2. Margot at the Wedding - the new Noah Baumbach film (he previously wrote and directed the excellent 'The Squid and the Whale') starring Nicole Kidman, Jennifier Jason Leigh and Jack Black

3. Lions for Lambs - the new Robert Redford film which looks like a political thriller with Tom Cruise, Meryl Streep and Robert Redford

4. August Rush

5. Invasion - Nicole Kidman and Daniel Craig in alien thriller

Thundercats are Ho!

Thundercatspicture1a_2 The cartoons of my youth all seem to be finding their way to the big screen these days. This summer its Transformers and the news just in is Warner Bros are looking at a Thundercats script. Will this mean Bravestarr, Belle and Sebastian, Willy Fogg, Dogtanian and MASK (which if you didn't already know is an acronym for the Mobile Armored Strike Kommand!!) also ripe for a cinema comeback?

Little Children

200pxlittle_children_poster_2Little Children is written and directed by Todd Field, whose previous film was In the Bedroom.  The film is about an affair between Sarah (Kate Winslet) and Brad (Patrick Wilson), who meet in children's park with their children. In the background of the story is a subplot about a sex offender who is living in the area and the reactions to him. This is
a brilliant film, well-written and well acted. The characters have depth and there are some brilliant moments. I recommend you rent it.

more on Blood Diamond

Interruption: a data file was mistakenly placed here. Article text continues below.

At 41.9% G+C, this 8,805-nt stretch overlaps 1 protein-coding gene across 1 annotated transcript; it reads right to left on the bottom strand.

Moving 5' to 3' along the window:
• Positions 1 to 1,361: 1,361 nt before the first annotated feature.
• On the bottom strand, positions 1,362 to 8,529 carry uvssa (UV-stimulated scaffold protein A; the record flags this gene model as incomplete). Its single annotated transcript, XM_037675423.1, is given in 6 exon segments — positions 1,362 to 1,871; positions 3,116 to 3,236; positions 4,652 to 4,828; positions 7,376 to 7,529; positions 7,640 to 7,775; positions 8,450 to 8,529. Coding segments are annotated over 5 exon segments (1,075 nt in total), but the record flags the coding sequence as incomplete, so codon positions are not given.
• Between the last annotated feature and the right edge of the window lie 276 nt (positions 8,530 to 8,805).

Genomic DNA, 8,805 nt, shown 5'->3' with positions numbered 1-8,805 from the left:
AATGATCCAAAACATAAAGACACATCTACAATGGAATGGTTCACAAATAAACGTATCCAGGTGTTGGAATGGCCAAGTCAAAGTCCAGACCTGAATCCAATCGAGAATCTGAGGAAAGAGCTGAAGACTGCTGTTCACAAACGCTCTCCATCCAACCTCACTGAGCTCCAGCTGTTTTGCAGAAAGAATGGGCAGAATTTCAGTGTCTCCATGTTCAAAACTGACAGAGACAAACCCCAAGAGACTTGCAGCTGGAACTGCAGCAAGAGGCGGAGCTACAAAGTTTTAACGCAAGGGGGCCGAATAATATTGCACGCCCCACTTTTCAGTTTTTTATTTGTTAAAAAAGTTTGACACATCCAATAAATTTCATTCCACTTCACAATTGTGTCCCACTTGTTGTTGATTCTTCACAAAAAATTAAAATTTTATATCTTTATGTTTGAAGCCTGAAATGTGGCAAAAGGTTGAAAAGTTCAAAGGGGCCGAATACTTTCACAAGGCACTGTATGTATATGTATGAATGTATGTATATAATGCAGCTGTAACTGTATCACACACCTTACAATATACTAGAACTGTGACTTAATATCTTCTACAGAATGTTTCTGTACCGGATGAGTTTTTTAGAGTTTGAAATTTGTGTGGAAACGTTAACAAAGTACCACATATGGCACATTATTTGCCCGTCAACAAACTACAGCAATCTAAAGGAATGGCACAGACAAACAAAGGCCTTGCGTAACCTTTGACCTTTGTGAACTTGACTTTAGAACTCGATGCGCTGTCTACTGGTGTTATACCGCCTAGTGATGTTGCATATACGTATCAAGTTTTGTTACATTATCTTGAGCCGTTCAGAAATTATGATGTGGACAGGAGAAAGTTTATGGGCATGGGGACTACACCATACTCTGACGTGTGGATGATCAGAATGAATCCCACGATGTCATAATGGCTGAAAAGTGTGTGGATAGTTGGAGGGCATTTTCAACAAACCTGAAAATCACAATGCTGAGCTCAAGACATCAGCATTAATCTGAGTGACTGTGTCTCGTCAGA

This is a violent film, the wanton destruction of life I found difficult to watch. This is not the popcorn violence of Bad Boys 2 or Mr and Mrs Smith.  Having seen the film and now watching the news about a third murder in South London of a young person, you are left searching for answers. Surely the answer is not to open two more prisons. The recent stories of  African countries - Sierra Leone, Rwanda, Dafur, Zimbabwe are stories of violence, of senseless violence. How do we respond to this violence? Blood Diamond is not a horror film, but there is something horrific about scenes involving children playing soliders. Here we see children given the ability to take life, who are told that a gun will give them the respect.  Again this is the reality of some children's lives, and we encourage children to literally play games (the latest being a supposedly 'Christian' game). Brodie gives one way of responding.